The dissipation factor of the plaques was measured according to ASTM D150 at 130° C. using a Tettex Model 2914 Test Cell for Solid Insulants. A Tettex Model 5283 Power Transformer supplied the voltage to the Test Cell. A Tettex Model 2966 Temperature Control Unit heated the Test Cell electrodes. Resistance was measured on the Tettex Model 5476A Resistance Bridge. (Tettex equipment from Tettex Corporation).
EPDM-1, an interpolymer composition having 70 wt % ethylene, 29.5 wt % propylene, 0.5 wt % ENB, a Mooney viscosity of 40 and 1.3 million grams (MM g) interpolymer/g titanium, was prepared. This composition was employed in Examples 1–3 and Comparative Examples A–G. In Example 1–3, various charge dissipation modifiers were added. In Comparative Example A, neither a charge dissipation modifier nor a deactivation agent was added. In Comparative Examples B–G, various deactivation agents were added. The dissipation factor of each was measured. Table 1 shows the type and amount of charge dissipation modifier (Examples) and deactivation agent (Comparative Examples) and the dissipation factor for each composition. Comparative Example H, which utilized EPDM-A is also included in this Table. EPDM-A was Nordel® 2722E (DuPont Dow Elastomers LLC), an EPDM composition commercially used in electrical applications which had 72 wt % ethylene, 23.6 wt % propylene, 4.4 wt % ENB, a Mooney viscosity of 27 and was produced with a conventional Ziegler-Natta catalyst and steam stripped. Charge dissipation modifier is designated “CDM” and deactivation agent is designated “DEA” in this Table and some later Tables as well.
IRGANOX ® 10103
3Pentaerythriol Terakis (3-(3,5-di-tert-butyl-4-hydroxyphenyl)propionate) from Ciba Specialty Chemicals Corp.
5Values for a 454 g polymer/hr production rate, 1.3 MM g polymer/g Ti catalyst efficiency, and 8 g/minute modifier solution flow rate.
All of Comparative Examples A–G, including those treated with a deactivation agent, had higher dissipation factors than the commercially utilized composition and control, EPDM-A of Comp. Ex. H, which had been steam stripped. Comparative Example A, made with no deactivation agent, had the highest dissipation factor (0.454) of all the tested interpolymer compositions. When water was used as a deactivation agent (Comp. Ex. B), the dissipation factor was reduced from 0.454 to 0.125. Similarly, when methanol was used as the deactivation agent (Comp. Ex. F), the dissipation factor was reduced to 0.149. Thus, water and methanol are each somewhat effective at reducing the dissipation factor of the olefinic interpolymer composition. However, the dissipation factors of these Comparative Examples are still an order of magnitude too high for the compositions to be used in most electrical applications.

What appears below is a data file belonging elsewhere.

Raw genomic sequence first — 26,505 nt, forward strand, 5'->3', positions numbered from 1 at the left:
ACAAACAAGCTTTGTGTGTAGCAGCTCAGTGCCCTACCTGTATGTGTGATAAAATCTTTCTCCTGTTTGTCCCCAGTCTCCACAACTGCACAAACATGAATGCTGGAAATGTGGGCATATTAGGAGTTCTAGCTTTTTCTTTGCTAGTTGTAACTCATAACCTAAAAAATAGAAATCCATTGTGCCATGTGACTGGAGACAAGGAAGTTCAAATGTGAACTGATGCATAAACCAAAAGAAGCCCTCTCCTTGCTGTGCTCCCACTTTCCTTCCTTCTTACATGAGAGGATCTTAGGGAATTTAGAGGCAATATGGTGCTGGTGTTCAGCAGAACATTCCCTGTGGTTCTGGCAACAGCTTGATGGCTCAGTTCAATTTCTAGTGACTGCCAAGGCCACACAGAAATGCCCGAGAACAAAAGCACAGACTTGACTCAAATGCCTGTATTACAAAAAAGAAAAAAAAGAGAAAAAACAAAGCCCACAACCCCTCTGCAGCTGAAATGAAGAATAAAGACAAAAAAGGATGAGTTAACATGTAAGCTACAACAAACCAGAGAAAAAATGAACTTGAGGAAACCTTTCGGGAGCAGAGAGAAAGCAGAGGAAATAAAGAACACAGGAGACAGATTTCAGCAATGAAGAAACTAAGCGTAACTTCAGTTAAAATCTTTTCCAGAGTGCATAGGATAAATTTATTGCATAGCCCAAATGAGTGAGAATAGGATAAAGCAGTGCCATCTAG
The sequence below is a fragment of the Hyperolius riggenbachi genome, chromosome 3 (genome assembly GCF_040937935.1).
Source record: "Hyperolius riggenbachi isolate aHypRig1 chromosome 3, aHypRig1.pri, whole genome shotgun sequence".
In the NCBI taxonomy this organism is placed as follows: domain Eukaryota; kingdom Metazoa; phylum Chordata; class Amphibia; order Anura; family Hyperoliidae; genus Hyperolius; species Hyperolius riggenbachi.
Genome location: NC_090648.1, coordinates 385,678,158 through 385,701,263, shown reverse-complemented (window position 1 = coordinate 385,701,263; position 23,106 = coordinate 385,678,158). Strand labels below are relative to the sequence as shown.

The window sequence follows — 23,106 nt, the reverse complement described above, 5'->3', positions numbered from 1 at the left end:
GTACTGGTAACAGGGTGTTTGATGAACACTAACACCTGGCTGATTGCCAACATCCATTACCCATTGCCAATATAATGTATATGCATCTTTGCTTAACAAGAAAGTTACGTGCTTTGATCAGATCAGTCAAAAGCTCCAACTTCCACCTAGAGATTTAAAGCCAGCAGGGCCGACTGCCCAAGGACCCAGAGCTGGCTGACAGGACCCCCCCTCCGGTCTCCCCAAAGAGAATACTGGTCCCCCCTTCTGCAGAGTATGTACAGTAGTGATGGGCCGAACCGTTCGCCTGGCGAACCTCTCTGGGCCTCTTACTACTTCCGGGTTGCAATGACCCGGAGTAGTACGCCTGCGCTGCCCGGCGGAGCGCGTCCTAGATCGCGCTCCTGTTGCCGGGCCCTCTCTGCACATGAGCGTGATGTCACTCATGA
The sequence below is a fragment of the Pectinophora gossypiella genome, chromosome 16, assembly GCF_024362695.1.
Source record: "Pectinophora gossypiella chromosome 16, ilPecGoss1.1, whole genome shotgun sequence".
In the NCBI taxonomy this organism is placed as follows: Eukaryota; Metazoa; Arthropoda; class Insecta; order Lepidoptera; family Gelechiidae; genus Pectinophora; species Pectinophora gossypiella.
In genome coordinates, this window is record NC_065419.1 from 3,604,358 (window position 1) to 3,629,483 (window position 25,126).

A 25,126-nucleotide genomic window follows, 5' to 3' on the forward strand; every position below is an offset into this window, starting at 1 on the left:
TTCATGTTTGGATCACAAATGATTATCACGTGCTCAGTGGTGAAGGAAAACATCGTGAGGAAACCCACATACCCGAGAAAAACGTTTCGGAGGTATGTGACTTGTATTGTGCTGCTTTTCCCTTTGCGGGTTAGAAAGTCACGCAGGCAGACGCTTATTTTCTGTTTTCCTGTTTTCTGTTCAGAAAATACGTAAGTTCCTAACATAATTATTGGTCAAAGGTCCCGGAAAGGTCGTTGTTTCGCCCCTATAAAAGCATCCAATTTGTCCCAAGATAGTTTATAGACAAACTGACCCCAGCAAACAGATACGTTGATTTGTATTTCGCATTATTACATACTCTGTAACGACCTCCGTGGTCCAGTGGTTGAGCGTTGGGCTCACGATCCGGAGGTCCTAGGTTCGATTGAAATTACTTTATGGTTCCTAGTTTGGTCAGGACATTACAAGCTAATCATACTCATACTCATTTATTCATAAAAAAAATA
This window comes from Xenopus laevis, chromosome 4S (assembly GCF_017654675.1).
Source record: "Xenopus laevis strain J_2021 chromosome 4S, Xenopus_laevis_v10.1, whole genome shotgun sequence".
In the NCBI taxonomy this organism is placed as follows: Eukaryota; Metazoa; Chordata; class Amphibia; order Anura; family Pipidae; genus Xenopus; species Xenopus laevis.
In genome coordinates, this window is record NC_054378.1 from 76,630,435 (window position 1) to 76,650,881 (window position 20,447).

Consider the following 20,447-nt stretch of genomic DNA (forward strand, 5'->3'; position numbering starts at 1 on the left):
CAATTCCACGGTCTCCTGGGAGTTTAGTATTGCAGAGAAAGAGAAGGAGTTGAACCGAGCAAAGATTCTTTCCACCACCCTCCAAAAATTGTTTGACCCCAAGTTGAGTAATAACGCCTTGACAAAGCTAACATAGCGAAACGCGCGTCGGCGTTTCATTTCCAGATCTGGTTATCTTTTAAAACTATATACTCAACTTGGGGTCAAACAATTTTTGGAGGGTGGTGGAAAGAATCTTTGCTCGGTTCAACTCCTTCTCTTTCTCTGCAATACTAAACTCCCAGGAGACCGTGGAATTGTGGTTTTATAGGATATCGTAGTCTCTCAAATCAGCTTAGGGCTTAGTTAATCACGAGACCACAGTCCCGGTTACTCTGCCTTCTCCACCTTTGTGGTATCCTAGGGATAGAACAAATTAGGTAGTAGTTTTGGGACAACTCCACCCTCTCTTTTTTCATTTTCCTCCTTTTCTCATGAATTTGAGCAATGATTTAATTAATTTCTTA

IRGANOX® 1010 and water were added as the deactivation agent in Comp. Ex. C and and PEP-Q was the deactivation agent in Comp. Ex. D. These deactivation agents are commonly used as additives and stabilizers against polymer decomposition. IRGANOX® 1010 is not a charge dissipation modifier of the invention. PEP-Q is a functionalized molecule containing phosphorus but also is not a charge dissipation modifier of the invention . As shown in Table 1, Comp. Ex. D had a dissipation factor of 0.341. Comp. Ex. C had a lower dissipation factor, 0.156. The lower dissipation factor of Comp. Ex. C is thought to be due mainly to the effect of the water. Again, these additives failed to reduce the dissipation factor of the interpolymer compositions to desirable levels below 0.1 0.